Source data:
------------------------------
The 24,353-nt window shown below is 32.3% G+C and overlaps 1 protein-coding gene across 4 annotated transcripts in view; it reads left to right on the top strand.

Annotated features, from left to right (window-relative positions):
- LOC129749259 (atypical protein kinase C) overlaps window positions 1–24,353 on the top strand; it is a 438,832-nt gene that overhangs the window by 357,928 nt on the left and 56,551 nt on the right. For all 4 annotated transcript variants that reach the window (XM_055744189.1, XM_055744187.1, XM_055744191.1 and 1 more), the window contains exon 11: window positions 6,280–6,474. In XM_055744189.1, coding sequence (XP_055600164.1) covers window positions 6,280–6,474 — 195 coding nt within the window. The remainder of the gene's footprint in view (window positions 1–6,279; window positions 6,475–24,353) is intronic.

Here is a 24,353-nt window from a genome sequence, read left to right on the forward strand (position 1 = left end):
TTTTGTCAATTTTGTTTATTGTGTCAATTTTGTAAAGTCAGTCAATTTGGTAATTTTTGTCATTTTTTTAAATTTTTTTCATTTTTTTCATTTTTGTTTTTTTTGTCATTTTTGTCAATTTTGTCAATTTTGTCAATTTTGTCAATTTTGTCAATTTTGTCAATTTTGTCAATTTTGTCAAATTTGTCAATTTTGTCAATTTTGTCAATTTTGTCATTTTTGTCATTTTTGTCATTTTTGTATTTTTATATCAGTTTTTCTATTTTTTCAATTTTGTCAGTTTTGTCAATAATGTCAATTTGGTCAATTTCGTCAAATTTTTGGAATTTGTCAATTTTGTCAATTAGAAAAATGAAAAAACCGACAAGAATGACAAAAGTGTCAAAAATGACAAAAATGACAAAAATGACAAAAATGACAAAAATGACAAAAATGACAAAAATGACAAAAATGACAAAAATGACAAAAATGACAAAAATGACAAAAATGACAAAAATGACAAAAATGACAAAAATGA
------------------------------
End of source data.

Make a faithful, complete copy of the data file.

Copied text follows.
The 24,353-nt window shown below is 32.3% G+C and overlaps 1 protein-coding gene across 4 annotated transcripts in view; it reads left to right on the top strand.

Annotated features, from left to right (window-relative positions):
- LOC129749259 (atypical protein kinase C) overlaps window positions 1–24,353 on the top strand; it is a 438,832-nt gene that overhangs the window by 357,928 nt on the left and 56,551 nt on the right. For all 4 annotated transcript variants that reach the window (XM_055744189.1, XM_055744187.1, XM_055744191.1 and 1 more), the window contains exon 11: window positions 6,280–6,474. In XM_055744189.1, coding sequence (XP_055600164.1) covers window positions 6,280–6,474 — 195 coding nt within the window. The remainder of the gene's footprint in view (window positions 1–6,279; window positions 6,475–24,353) is intronic.

Here is a 24,353-nt window from a genome sequence, read left to right on the forward strand (position 1 = left end):
TTTTGTCAATTTTGTTTATTGTGTCAATTTTGTAAAGTCAGTCAATTTGGTAATTTTTGTCATTTTTTTAAATTTTTTTCATTTTTTTCATTTTTGTTTTTTTTGTCATTTTTGTCAATTTTGTCAATTTTGTCAATTTTGTCAATTTTGTCAATTTTGTCAATTTTGTCAATTTTGTCAAATTTGTCAATTTTGTCAATTTTGTCAATTTTGTCATTTTTGTCATTTTTGTCATTTTTGTATTTTTATATCAGTTTTTCTATTTTTTCAATTTTGTCAGTTTTGTCAATAATGTCAATTTGGTCAATTTCGTCAAATTTTTGGAATTTGTCAATTTTGTCAATTAGAAAAATGAAAAAACCGACAAGAATGACAAAAGTGTCAAAAATGACAAAAATGACAAAAATGACAAAAATGACAAAAATGACAAAAATGACAAAAATGACAAAAATGACAAAAATGACAAAAATGACAAAAATGACAAAAATGACAAAAATGACAAAAATGACAAAAATGA